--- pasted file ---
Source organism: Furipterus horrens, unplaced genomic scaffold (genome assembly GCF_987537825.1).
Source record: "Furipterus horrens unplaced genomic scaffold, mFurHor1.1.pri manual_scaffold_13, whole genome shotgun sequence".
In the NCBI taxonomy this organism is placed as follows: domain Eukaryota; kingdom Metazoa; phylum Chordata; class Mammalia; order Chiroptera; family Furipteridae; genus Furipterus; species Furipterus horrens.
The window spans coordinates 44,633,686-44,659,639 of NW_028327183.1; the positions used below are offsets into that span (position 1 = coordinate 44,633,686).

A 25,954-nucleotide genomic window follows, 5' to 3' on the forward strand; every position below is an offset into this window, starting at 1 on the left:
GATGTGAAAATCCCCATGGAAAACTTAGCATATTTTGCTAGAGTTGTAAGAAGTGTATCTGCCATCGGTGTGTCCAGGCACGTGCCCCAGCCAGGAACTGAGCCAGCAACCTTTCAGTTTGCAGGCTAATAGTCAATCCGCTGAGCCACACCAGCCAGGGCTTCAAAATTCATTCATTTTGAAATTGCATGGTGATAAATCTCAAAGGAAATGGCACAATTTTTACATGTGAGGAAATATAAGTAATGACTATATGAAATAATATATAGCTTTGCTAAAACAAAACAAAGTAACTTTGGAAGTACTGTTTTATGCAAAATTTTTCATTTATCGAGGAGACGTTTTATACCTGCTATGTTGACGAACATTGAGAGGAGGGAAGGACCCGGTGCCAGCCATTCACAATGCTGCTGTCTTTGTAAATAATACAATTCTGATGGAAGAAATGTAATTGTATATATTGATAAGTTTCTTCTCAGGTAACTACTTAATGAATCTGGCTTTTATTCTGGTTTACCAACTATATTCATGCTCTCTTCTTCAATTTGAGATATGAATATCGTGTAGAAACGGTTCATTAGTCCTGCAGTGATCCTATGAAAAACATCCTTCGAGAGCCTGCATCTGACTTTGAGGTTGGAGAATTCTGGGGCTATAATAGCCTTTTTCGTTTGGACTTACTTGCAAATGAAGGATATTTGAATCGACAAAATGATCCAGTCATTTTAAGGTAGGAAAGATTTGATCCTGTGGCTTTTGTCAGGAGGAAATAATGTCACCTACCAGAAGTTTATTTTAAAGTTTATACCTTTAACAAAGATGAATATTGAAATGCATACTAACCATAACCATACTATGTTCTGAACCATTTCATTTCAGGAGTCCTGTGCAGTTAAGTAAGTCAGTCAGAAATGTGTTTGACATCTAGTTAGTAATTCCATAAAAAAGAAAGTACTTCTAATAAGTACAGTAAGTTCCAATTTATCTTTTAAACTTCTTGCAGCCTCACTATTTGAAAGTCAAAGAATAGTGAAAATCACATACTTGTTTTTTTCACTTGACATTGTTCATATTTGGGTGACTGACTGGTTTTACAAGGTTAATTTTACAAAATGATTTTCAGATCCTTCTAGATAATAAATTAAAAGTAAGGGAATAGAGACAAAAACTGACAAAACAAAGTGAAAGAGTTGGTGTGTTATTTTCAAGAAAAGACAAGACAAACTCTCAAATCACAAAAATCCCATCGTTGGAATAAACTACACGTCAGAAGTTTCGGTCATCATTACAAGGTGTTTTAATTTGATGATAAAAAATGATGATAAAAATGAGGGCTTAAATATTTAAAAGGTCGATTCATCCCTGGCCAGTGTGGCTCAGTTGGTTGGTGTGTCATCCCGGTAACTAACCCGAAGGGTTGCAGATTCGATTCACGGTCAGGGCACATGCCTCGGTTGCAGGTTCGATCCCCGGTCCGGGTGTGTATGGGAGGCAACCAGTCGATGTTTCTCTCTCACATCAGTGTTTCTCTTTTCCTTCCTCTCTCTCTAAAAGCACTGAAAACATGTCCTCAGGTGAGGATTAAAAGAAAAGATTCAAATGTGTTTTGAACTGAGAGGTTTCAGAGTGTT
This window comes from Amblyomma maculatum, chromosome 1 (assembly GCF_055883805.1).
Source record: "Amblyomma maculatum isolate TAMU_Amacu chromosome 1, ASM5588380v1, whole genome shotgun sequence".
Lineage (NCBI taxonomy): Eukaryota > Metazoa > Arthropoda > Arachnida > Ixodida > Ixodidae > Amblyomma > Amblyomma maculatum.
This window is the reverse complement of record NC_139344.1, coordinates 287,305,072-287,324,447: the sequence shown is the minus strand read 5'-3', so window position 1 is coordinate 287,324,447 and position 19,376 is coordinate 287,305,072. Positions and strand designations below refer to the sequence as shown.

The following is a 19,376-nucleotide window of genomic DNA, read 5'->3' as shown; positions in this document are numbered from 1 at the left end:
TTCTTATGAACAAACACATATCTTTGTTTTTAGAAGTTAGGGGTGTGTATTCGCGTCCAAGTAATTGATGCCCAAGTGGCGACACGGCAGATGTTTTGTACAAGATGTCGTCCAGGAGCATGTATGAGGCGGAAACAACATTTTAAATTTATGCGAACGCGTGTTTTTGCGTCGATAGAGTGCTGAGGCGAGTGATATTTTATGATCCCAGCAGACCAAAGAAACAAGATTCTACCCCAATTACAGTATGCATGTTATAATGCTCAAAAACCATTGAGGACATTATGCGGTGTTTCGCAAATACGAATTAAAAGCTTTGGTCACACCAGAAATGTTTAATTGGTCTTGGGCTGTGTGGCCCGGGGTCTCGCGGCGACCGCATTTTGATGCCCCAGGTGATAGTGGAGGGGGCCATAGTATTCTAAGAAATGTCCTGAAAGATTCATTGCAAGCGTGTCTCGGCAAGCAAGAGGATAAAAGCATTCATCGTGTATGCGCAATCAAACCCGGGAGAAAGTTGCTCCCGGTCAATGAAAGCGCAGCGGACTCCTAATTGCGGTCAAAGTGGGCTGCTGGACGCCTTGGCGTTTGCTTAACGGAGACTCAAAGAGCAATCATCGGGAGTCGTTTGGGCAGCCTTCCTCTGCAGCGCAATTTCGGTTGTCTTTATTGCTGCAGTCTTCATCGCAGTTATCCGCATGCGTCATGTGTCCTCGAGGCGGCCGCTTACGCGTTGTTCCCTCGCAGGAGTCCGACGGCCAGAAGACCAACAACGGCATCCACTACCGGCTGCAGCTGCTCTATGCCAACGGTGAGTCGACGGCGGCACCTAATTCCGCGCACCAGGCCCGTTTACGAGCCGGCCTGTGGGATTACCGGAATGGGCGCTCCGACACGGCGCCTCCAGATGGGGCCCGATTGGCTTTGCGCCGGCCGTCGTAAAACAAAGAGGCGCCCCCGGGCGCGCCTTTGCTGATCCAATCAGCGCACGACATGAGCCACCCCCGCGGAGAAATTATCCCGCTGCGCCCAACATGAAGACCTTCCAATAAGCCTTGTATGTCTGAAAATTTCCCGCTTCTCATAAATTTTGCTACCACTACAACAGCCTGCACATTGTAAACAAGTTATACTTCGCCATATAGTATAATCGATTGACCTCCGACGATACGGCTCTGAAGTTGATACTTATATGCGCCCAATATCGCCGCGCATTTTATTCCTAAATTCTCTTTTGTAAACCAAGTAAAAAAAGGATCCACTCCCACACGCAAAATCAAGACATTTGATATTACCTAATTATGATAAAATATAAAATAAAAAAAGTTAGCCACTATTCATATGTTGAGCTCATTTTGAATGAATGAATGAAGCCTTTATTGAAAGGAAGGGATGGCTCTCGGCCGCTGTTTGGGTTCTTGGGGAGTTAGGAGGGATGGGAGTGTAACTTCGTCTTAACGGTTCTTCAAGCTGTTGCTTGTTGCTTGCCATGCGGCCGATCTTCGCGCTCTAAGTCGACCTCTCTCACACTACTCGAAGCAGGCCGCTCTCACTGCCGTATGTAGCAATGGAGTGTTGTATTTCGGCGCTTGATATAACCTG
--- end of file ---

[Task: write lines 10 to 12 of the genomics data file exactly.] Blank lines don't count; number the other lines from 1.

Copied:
This window is the reverse complement of record NC_139344.1, coordinates 287,305,072-287,324,447: the sequence shown is the minus strand read 5'-3', so window position 1 is coordinate 287,324,447 and position 19,376 is coordinate 287,305,072. Positions and strand designations below refer to the sequence as shown.

The following is a 19,376-nucleotide window of genomic DNA, read 5'->3' as shown; positions in this document are numbered from 1 at the left end:
TTCTTATGAACAAACACATATCTTTGTTTTTAGAAGTTAGGGGTGTGTATTCGCGTCCAAGTAATTGATGCCCAAGTGGCGACACGGCAGATGTTTTGTACAAGATGTCGTCCAGGAGCATGTATGAGGCGGAAACAACATTTTAAATTTATGCGAACGCGTGTTTTTGCGTCGATAGAGTGCTGAGGCGAGTGATATTTTATGATCCCAGCAGACCAAAGAAACAAGATTCTACCCCAATTACAGTATGCATGTTATAATGCTCAAAAACCATTGAGGACATTATGCGGTGTTTCGCAAATACGAATTAAAAGCTTTGGTCACACCAGAAATGTTTAATTGGTCTTGGGCTGTGTGGCCCGGGGTCTCGCGGCGACCGCATTTTGATGCCCCAGGTGATAGTGGAGGGGGCCATAGTATTCTAAGAAATGTCCTGAAAGATTCATTGCAAGCGTGTCTCGGCAAGCAAGAGGATAAAAGCATTCATCGTGTATGCGCAATCAAACCCGGGAGAAAGTTGCTCCCGGTCAATGAAAGCGCAGCGGACTCCTAATTGCGGTCAAAGTGGGCTGCTGGACGCCTTGGCGTTTGCTTAACGGAGACTCAAAGAGCAATCATCGGGAGTCGTTTGGGCAGCCTTCCTCTGCAGCGCAATTTCGGTTGTCTTTATTGCTGCAGTCTTCATCGCAGTTATCCGCATGCGTCATGTGTCCTCGAGGCGGCCGCTTACGCGTTGTTCCCTCGCAGGAGTCCGACGGCCAGAAGACCAACAACGGCATCCACTACCGGCTGCAGCTGCTCTATGCCAACGGTGAGTCGACGGCGGCACCTAATTCCGCGCACCAGGCCCGTTTACGAGCCGGCCTGTGGGATTACCGGAATGGGCGCTCCGACACGGCGCCTCCAGATGGGGCCCGATTGGCTTTGCGCCGGCCGTCGTAAAACAAAGAGGCGCCCCCGGGCGCGCCTTTGCTGATCCAATCAGCGCACGACATGAGCCACCCCCGCGGAGAAATTATCCCGCTGCGCCCAACATGAAGACCTTCCAATAAGCCTTGTATGTCTGAAAATTTCCCGCTTCTCATAAATTTTGCTACCACTACAACAGCCTGCACATTGTAAACAAGTTATACTTCGCCATATAGTATAATCGATTGACCTCCGACGATACGGCTCTGAAGTTGATACTTATATGCGCCCAATATCGCCGCGCATTTTATTCCTAAATTCTCTTTTGTAAACCAAGTAAAAAAAGGATCCACTCCCACACGCAAAATCAAGACATTTGATATTACCTAATTATGATAAAATATAAAATAAAAAAAGTTAGCCACTATTCATATGTTGAGCTCATTTTGAATGAATGAATGAAGCCTTTATTGAAAGGAAGGGATGGCTCTCGGCCGCTGTTTGGGTTCTTGGGGAGTTAGGAGGGATGGGAGTGTAACTTCGTCTTAACGGTTCTTCAAGCTGTTGCTTGTTGCTTGCCATGCGGCCGATCTTCGCGCTCTAAGTCGACCTCTCTCACACTACTCGAAGCAGGCCGCTCTCACTGCCGTATGTAGCAATGGAGTGTTGTATTTCGGCGCTTGATATAACCTG